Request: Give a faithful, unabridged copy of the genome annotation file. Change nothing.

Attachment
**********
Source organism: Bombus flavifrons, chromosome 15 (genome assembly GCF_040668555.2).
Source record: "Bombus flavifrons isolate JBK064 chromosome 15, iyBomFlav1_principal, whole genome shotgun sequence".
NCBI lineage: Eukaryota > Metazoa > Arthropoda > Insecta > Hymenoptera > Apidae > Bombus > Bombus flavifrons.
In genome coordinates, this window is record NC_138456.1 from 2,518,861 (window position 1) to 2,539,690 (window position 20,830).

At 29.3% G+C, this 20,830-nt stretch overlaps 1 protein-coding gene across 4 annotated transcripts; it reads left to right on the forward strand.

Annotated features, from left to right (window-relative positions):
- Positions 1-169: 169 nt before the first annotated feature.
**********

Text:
Source organism: Bombus flavifrons, chromosome 15 (genome assembly GCF_040668555.2).
Source record: "Bombus flavifrons isolate JBK064 chromosome 15, iyBomFlav1_principal, whole genome shotgun sequence".
NCBI lineage: Eukaryota > Metazoa > Arthropoda > Insecta > Hymenoptera > Apidae > Bombus > Bombus flavifrons.
In genome coordinates, this window is record NC_138456.1 from 2,518,861 (window position 1) to 2,539,690 (window position 20,830).

At 29.3% G+C, this 20,830-nt stretch overlaps 1 protein-coding gene across 4 annotated transcripts; it reads left to right on the forward strand.

Annotated features, from left to right (window-relative positions):
- Positions 1-169: 169 nt before the first annotated feature.